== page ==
We all secretly agree: “I’d never be as shallow and vapid as those other Twelve.”
Of course we never say it. “Who, me? Oh, my, no! No way–I’m no different than the disciples.” Wide-eyed. Hand in the air. Leaking humility from every other pore.
Let’s be real. How do you suppose the Twelve Lads got started down the road of discussing who was best / smartest / sharpest / most admired / most likely to be honcho while walking to The Upper Room?
Every one of them secretly held the notion, “I am Jesus’s favorite.”
I would have been no different. It’s this realization that drives me to my knees before that stenchy, ugly, blood-caked, three-or-four-foot post buried in the courtyard with shackles hanging from it. . .
What? You thought I’d say, “. . . before the bread and wine”? Oh, no. Communion is solemn yet joyful. No matter the symbols used – wafers, pieces of cracker, authentic flatbread, Hawaiian loaf – few feel any qualms about the Sacrament of Holy Communion. Many have told me that rite of Christianity has often been a time of solace, forgiveness, even salvation.
That’s not true with the Sacrament of The Scourging Post. Whereas I’m willing, even eager to step up and receive the Eucharist, thereby identifying myself with The Risen Christ and every one of His followers across the millennia, I’m not eager at all to take even a sample of His scourging.
That’s bloody. Flesh-rending. Often as not fatal.
I’ll take the Communion so I can set my jaw and point fingers at Judas, but I don’t want any part of The Post. It reminds me too much that I might’ve had a little of his spirit in me. . .
So, yeah. From the Cross, special only because of Who hung there, God definitely graced me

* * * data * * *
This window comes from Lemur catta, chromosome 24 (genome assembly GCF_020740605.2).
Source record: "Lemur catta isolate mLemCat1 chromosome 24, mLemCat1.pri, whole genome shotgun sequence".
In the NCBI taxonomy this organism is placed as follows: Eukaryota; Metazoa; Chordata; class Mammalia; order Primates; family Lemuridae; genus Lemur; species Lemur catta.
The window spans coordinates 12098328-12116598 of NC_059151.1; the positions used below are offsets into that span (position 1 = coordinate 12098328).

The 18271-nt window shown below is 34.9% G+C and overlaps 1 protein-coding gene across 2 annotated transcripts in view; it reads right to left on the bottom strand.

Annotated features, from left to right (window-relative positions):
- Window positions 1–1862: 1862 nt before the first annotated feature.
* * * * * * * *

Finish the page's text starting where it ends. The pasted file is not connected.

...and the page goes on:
- by overlaying my cloying imperfection with His perfection.
- by resurfacing my loneliness with His companionship.
- by gently laying His healing hands on my brokenness of body, mind and spirit.
- by using this cracked, dinged, scarred, scratched, dented vessel to gather and pour out His unmeasurable Love for others like me.
As we gather this evening for a variety of commemorations of God, in Christ, experiencing crucifixion and death just as He’d foretold for all who would listen, it’s well to stop for a moment to recall Tenebrae’s deep, murky shadows of despair, loneliness, heartache and loss. Their Light, their hope had been snuffed out, the brief hiss of a moistened wick the only thing to hear over the anguished moans and sobbing.
Yes, Sunday’s on the way. That’s nice. Yet the men and women who’d chosen The Way and identified themselves with Jesus of Nazareth were suddenly bereft of the one they thought was The Answer.
He was dead. They figured the chances were real good they would be, too. All they had was His assurances from the cross that Something was finished, and Something else had died.
Pop on into your local church or synagogue on Sunday morning to find out the rest of the story. . .
© D. Dean Boone, March 2016